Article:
Sunday, July 10, 2016

Day 10

Photo by J. Grandbois
I spent yesterday visiting a state park that my family frequented with some regularity when I was growing up.  It had been at least 20 years since I'd last visited there.  I tried to recall when my last visit was and I think it was sometime in 1993 or 1994 when I worked at a summer camp.  We brought the international staff there for a picnic lunch or something...

I was in a very abusive relationship at the time and my memories of those years are somewhat cloudy. Being on high alert at all times does strange things to the brain, so I may be recalling that incorrectly. In any case, it was a long time ago.

The Park had changed a lot of course.  The foliage along the shore walk had grown up so much you could not see the ocean even from the top of the old bunkers that are there.  As I kid I tried to imagine what it must have been like being stationed there in WWII, staring out to sea, wondering if the Germans were coming.  I imagined USO dances where the ladies all looked like the Andrews Sisters.

The battery has been cleared out and you can walk inside.  When I was there last they were still back filled with large piles of dirt.  They are also now filled with graffiti, some good, some not so good. Mostly it's notice of who has been there and what their agonies were (Jesse was here...Love Hurts...demons no matter what I choose...).  On my walk back to the main parking lot I was passed by two eager young men with flash lights in hand, intent on exploring the darker parts of the battery.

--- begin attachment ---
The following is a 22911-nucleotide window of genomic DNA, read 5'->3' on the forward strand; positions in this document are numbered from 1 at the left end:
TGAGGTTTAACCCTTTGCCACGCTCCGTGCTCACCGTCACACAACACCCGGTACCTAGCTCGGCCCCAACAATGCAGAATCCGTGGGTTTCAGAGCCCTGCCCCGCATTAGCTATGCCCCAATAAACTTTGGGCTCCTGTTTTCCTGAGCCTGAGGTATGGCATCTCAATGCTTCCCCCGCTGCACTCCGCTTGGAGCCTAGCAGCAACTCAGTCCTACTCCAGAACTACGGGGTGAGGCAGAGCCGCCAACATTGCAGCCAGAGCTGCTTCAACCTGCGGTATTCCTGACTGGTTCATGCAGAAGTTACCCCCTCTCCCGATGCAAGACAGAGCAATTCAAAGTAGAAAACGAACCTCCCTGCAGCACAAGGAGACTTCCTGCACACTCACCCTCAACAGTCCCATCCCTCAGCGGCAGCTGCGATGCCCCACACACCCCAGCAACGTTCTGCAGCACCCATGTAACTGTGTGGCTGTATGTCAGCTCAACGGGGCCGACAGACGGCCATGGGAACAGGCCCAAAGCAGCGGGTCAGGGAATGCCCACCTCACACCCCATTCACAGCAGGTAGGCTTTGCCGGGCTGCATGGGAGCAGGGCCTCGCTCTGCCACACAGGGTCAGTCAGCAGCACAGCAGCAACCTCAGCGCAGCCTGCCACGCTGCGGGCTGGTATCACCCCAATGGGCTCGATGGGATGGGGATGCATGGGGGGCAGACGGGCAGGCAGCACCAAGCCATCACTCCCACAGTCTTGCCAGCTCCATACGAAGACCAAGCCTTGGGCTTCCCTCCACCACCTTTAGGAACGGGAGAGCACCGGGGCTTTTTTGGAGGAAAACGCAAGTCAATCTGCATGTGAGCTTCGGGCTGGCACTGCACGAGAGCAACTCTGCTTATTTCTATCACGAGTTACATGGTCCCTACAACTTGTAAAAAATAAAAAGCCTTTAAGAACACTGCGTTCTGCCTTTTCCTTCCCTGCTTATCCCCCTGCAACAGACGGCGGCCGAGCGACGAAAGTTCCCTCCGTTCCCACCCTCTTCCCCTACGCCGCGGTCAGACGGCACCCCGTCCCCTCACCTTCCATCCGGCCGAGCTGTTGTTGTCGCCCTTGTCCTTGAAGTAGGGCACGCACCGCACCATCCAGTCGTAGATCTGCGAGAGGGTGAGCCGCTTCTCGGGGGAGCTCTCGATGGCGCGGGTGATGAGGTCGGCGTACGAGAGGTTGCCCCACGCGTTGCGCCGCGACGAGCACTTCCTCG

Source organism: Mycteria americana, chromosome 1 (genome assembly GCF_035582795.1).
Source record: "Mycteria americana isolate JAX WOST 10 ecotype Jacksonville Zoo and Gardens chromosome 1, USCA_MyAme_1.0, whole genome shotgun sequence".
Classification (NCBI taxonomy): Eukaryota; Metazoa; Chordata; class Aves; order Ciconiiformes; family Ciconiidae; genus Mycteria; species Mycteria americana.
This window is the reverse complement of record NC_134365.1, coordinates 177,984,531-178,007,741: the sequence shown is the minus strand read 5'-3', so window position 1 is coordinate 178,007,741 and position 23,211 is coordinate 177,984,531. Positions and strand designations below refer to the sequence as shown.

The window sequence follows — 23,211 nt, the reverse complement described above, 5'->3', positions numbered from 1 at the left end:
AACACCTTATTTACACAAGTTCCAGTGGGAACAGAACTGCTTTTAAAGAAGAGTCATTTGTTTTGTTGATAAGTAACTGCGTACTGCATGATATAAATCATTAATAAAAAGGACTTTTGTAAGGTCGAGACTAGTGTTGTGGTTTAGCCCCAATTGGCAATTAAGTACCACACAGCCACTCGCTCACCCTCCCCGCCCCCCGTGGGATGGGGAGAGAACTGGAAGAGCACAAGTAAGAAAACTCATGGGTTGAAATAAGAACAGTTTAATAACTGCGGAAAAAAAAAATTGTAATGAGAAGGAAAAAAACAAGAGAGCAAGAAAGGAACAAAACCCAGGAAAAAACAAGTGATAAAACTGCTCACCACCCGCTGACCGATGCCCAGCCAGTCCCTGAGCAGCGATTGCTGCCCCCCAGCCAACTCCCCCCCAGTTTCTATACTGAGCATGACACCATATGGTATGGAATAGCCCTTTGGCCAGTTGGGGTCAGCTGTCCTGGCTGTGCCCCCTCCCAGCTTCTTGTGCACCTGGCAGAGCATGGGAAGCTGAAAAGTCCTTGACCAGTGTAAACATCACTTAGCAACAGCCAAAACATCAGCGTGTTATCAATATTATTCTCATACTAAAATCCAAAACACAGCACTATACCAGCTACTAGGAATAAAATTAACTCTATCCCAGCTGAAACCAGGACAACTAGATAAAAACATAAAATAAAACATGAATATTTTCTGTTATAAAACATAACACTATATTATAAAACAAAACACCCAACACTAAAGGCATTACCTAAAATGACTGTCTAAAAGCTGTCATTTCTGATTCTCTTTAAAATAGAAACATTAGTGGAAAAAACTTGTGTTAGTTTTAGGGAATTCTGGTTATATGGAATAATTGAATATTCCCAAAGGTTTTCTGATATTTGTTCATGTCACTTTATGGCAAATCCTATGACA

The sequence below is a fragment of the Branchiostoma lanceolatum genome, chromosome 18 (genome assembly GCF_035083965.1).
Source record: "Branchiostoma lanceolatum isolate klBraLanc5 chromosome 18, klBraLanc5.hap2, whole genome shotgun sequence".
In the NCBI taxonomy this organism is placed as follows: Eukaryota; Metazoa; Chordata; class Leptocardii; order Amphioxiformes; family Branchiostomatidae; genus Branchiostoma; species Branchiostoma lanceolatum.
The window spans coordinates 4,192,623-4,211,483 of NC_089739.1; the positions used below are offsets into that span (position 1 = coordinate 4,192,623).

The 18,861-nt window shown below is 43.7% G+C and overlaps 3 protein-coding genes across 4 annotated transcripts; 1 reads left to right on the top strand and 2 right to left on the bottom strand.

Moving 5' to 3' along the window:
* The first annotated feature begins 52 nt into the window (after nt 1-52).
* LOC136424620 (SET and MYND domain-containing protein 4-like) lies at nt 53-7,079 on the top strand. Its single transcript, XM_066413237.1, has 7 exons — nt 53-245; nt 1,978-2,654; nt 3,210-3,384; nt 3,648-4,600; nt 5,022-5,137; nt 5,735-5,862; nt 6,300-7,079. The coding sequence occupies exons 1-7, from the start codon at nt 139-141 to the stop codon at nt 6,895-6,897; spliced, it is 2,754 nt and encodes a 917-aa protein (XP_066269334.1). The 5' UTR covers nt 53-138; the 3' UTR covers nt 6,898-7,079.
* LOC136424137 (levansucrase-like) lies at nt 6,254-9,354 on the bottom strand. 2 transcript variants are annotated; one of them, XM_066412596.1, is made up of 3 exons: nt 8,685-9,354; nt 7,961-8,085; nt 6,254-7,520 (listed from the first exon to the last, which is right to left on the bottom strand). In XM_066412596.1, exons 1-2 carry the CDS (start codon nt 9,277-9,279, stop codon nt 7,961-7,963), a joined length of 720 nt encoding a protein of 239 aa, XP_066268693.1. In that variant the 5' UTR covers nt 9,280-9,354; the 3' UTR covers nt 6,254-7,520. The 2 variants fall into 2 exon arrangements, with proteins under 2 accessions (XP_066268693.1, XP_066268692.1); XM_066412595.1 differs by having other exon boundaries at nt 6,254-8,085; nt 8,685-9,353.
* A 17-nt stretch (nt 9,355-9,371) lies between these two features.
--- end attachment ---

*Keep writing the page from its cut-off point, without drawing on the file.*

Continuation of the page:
Some things I did not remember being there at all.  There is a breakwater that I stood and stared at for a good ten minutes trying to recall some memory of it. I thought walking the length of it might jiggle free a recollection but it didn't.  There was an old stone fountain that was no longer working but still beautiful to look at, and a hidden garden that maybe was not there at all when I visited in the past.

And I remembered other things.  The spot where my brother dropped a shirt full of shells and cried because most were broken.  The rocks that my brother and I sat on waiting for waves to splash us. The wall where I sorted sea urchin shells because I'd found so many and I couldn't bring them all home; I had to choose just a few. I remember lollygagging on the trails back to the car because I didn't yet want to go home and being told I'd surely be left behind if I didn't catch up.  And I remembered thinking it might not be so bad to live alone by the sea among the trees, eating berries and clams...

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